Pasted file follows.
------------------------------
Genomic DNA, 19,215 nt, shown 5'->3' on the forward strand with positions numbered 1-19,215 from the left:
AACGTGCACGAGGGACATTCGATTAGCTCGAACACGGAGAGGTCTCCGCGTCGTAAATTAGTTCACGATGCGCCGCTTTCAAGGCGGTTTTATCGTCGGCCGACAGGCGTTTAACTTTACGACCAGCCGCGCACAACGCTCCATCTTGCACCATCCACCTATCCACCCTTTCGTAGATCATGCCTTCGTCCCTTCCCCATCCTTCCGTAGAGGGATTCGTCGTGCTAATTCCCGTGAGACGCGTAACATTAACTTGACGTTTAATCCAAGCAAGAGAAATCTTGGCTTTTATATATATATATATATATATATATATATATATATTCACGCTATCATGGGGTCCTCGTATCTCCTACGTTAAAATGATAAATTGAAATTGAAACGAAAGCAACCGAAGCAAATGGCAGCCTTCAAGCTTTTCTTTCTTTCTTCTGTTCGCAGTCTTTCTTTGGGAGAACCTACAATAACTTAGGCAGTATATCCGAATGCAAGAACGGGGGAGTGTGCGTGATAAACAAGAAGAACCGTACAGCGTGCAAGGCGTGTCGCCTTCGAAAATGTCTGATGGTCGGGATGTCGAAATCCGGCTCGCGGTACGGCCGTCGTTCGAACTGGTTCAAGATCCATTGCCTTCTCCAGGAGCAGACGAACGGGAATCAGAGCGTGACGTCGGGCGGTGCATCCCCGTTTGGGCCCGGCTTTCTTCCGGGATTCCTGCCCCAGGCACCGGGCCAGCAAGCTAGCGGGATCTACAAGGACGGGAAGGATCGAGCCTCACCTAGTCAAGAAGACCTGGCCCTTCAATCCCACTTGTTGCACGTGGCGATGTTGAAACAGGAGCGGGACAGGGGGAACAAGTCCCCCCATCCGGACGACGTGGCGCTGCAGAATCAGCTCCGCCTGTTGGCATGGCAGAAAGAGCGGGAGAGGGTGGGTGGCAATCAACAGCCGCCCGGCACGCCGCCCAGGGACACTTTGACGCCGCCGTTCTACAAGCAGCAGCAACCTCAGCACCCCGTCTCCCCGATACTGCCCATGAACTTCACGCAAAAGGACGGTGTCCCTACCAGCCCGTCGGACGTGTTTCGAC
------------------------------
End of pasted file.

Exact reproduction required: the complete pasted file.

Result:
Genomic DNA, 19,215 nt, shown 5'->3' on the forward strand with positions numbered 1-19,215 from the left:
AACGTGCACGAGGGACATTCGATTAGCTCGAACACGGAGAGGTCTCCGCGTCGTAAATTAGTTCACGATGCGCCGCTTTCAAGGCGGTTTTATCGTCGGCCGACAGGCGTTTAACTTTACGACCAGCCGCGCACAACGCTCCATCTTGCACCATCCACCTATCCACCCTTTCGTAGATCATGCCTTCGTCCCTTCCCCATCCTTCCGTAGAGGGATTCGTCGTGCTAATTCCCGTGAGACGCGTAACATTAACTTGACGTTTAATCCAAGCAAGAGAAATCTTGGCTTTTATATATATATATATATATATATATATATATATATTCACGCTATCATGGGGTCCTCGTATCTCCTACGTTAAAATGATAAATTGAAATTGAAACGAAAGCAACCGAAGCAAATGGCAGCCTTCAAGCTTTTCTTTCTTTCTTCTGTTCGCAGTCTTTCTTTGGGAGAACCTACAATAACTTAGGCAGTATATCCGAATGCAAGAACGGGGGAGTGTGCGTGATAAACAAGAAGAACCGTACAGCGTGCAAGGCGTGTCGCCTTCGAAAATGTCTGATGGTCGGGATGTCGAAATCCGGCTCGCGGTACGGCCGTCGTTCGAACTGGTTCAAGATCCATTGCCTTCTCCAGGAGCAGACGAACGGGAATCAGAGCGTGACGTCGGGCGGTGCATCCCCGTTTGGGCCCGGCTTTCTTCCGGGATTCCTGCCCCAGGCACCGGGCCAGCAAGCTAGCGGGATCTACAAGGACGGGAAGGATCGAGCCTCACCTAGTCAAGAAGACCTGGCCCTTCAATCCCACTTGTTGCACGTGGCGATGTTGAAACAGGAGCGGGACAGGGGGAACAAGTCCCCCCATCCGGACGACGTGGCGCTGCAGAATCAGCTCCGCCTGTTGGCATGGCAGAAAGAGCGGGAGAGGGTGGGTGGCAATCAACAGCCGCCCGGCACGCCGCCCAGGGACACTTTGACGCCGCCGTTCTACAAGCAGCAGCAACCTCAGCACCCCGTCTCCCCGATACTGCCCATGAACTTCACGCAAAAGGACGGTGTCCCTACCAGCCCGTCGGACGTGTTTCGAC